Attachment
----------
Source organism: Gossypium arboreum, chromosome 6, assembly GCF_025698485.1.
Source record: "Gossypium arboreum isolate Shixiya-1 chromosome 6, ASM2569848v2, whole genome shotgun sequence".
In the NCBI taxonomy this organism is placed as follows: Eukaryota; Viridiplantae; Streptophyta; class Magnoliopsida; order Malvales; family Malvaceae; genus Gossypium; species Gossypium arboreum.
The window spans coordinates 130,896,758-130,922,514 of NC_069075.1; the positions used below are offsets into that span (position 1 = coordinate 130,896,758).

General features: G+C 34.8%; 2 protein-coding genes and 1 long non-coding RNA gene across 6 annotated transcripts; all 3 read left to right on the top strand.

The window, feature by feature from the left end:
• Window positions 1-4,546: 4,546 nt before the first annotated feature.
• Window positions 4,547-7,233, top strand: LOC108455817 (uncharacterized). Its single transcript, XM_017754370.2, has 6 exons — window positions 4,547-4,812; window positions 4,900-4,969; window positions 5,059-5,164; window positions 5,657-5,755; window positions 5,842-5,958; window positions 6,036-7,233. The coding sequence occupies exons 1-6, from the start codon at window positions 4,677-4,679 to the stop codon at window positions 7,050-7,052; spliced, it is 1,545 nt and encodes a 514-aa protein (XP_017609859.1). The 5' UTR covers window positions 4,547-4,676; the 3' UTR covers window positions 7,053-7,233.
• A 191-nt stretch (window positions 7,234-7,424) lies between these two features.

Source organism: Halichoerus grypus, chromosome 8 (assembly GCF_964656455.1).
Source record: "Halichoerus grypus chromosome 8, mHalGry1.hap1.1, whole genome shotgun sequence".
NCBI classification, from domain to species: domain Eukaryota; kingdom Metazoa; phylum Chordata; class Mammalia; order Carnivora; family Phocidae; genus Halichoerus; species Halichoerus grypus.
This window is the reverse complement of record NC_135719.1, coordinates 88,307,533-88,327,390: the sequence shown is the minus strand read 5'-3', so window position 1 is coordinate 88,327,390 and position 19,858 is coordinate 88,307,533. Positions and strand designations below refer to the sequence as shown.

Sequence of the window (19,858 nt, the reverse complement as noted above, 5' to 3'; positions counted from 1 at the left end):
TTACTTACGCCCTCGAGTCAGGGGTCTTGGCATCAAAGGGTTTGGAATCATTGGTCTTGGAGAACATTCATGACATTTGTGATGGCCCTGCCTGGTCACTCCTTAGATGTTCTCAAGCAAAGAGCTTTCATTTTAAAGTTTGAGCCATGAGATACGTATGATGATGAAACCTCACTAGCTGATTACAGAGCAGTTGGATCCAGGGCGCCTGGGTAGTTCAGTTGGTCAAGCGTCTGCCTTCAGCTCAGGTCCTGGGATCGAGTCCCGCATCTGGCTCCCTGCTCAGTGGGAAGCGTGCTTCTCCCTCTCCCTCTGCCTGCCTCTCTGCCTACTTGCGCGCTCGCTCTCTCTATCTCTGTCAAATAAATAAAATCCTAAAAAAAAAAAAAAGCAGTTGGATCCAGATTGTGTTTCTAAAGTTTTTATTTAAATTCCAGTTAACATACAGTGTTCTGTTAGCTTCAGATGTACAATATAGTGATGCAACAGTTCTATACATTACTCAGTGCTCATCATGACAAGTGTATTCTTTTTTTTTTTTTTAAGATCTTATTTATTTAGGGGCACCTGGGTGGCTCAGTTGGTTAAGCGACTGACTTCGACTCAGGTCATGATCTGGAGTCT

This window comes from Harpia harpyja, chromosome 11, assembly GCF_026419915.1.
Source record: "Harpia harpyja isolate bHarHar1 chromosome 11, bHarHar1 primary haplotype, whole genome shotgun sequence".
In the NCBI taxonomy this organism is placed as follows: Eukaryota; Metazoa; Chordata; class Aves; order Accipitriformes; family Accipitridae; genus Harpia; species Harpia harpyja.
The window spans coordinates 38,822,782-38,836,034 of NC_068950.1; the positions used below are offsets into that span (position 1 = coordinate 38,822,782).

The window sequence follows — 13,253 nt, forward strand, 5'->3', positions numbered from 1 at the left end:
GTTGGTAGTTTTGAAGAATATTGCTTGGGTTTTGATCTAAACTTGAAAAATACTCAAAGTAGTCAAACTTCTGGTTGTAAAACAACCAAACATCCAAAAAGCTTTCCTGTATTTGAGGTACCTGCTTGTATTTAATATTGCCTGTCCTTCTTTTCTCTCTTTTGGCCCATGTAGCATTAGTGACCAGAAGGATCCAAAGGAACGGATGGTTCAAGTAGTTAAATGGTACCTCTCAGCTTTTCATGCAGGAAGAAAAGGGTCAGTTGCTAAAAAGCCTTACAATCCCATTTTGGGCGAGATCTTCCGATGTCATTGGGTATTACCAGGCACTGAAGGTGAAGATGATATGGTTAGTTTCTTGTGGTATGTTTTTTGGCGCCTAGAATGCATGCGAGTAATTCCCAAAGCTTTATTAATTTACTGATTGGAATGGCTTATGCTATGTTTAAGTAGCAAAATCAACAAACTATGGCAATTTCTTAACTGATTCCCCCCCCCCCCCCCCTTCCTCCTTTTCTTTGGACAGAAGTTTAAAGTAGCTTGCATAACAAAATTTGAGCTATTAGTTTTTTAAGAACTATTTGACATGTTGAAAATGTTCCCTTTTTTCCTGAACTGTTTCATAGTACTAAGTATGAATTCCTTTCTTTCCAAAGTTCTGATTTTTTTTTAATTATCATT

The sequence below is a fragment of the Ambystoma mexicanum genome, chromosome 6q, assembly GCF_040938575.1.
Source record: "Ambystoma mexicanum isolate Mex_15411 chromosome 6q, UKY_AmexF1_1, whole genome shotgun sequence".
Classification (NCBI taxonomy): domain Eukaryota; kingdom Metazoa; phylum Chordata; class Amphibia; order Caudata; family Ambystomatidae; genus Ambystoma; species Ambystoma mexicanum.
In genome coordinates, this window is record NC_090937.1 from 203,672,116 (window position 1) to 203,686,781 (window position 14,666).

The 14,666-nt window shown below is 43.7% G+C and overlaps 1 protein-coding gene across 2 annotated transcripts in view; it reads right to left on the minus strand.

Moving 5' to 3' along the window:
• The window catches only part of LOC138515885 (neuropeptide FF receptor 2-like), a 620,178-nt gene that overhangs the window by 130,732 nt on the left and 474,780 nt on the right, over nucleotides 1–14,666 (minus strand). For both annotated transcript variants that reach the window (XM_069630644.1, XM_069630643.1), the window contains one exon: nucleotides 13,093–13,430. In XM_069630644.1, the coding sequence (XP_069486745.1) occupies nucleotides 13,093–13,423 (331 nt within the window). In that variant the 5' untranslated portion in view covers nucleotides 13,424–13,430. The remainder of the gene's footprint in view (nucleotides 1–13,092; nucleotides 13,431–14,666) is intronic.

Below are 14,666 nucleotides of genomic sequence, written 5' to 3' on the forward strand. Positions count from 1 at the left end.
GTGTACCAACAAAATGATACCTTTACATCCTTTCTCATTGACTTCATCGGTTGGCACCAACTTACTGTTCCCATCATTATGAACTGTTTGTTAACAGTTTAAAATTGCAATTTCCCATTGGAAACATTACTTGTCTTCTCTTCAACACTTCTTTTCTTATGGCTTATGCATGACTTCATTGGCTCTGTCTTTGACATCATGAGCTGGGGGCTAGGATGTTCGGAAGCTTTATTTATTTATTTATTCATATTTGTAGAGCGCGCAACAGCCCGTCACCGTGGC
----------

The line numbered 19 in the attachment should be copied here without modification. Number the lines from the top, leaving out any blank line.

The window spans coordinates 38,822,782-38,836,034 of NC_068950.1; the positions used below are offsets into that span (position 1 = coordinate 38,822,782).